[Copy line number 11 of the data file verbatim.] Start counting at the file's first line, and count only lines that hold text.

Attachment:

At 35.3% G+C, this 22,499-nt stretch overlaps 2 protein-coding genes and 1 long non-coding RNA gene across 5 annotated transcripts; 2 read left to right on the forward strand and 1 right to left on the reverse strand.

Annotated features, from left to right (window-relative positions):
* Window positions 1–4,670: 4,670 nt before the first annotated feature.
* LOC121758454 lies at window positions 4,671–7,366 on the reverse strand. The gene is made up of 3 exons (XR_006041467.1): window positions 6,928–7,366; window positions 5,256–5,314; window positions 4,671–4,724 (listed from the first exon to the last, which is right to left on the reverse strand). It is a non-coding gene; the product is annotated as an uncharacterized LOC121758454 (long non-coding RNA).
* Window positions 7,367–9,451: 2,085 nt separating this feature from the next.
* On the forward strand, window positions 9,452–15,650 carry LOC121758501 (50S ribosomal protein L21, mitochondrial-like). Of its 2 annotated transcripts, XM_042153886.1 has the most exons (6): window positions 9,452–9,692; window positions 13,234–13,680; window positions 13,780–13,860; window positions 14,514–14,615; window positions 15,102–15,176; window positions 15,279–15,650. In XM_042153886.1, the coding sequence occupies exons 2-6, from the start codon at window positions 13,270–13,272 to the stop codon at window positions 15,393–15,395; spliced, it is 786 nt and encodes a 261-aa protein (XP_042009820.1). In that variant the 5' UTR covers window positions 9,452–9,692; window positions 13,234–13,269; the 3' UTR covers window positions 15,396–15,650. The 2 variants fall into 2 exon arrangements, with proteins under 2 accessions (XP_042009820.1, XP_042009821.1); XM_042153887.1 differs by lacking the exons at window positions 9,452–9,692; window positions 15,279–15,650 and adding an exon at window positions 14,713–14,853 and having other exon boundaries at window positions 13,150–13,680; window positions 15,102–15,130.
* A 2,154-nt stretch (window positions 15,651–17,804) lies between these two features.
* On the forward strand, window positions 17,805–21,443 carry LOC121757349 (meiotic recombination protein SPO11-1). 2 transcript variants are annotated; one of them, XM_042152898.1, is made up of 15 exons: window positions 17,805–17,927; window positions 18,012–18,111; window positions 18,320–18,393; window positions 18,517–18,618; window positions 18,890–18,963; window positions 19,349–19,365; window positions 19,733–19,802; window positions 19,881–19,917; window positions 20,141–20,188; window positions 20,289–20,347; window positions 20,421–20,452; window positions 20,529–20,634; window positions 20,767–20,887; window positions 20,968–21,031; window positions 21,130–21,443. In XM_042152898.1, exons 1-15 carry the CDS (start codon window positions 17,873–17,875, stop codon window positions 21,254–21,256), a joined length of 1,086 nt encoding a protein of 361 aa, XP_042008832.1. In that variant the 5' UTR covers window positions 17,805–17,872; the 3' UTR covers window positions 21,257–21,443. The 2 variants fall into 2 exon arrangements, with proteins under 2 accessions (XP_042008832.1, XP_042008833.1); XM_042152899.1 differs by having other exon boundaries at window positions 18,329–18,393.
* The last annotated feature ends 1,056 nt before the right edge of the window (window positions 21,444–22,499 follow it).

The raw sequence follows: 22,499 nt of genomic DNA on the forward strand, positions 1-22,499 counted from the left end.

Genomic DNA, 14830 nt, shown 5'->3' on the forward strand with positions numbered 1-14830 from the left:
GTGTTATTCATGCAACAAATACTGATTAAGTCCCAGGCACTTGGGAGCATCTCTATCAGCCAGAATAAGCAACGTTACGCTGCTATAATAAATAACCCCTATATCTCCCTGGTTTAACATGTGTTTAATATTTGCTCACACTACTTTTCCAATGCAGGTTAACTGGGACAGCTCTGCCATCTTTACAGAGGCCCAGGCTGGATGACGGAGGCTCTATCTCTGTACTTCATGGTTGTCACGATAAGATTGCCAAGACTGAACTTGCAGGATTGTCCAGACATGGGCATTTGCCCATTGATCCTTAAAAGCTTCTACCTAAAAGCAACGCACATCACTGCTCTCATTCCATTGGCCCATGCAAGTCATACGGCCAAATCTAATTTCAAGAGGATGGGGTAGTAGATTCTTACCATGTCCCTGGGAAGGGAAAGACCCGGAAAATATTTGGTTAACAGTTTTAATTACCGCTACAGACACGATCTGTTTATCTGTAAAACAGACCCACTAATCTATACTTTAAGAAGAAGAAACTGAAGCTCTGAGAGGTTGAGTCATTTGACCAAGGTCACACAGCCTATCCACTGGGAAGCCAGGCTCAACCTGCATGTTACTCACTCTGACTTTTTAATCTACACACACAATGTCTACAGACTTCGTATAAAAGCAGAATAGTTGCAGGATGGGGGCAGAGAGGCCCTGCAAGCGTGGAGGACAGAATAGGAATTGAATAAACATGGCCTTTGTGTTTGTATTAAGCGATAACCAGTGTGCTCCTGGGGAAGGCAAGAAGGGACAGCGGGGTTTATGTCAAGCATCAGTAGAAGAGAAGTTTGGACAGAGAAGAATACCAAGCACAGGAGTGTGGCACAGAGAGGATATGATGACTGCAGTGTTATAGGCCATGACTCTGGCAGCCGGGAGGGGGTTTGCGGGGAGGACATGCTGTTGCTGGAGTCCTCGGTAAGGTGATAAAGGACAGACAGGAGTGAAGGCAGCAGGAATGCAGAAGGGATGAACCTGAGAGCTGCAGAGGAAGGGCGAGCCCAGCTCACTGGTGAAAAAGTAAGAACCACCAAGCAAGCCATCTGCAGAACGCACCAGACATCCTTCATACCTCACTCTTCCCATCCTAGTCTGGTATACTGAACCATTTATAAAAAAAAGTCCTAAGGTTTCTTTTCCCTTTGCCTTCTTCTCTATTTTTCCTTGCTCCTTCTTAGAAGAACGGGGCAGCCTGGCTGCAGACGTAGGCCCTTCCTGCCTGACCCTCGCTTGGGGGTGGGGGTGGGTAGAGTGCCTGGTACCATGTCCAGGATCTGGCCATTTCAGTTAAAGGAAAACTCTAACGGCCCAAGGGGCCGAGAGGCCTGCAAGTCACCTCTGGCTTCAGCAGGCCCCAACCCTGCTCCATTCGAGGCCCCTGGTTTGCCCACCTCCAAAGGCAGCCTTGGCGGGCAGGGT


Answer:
Genomic DNA, 14830 nt, shown 5'->3' on the forward strand with positions numbered 1-14830 from the left: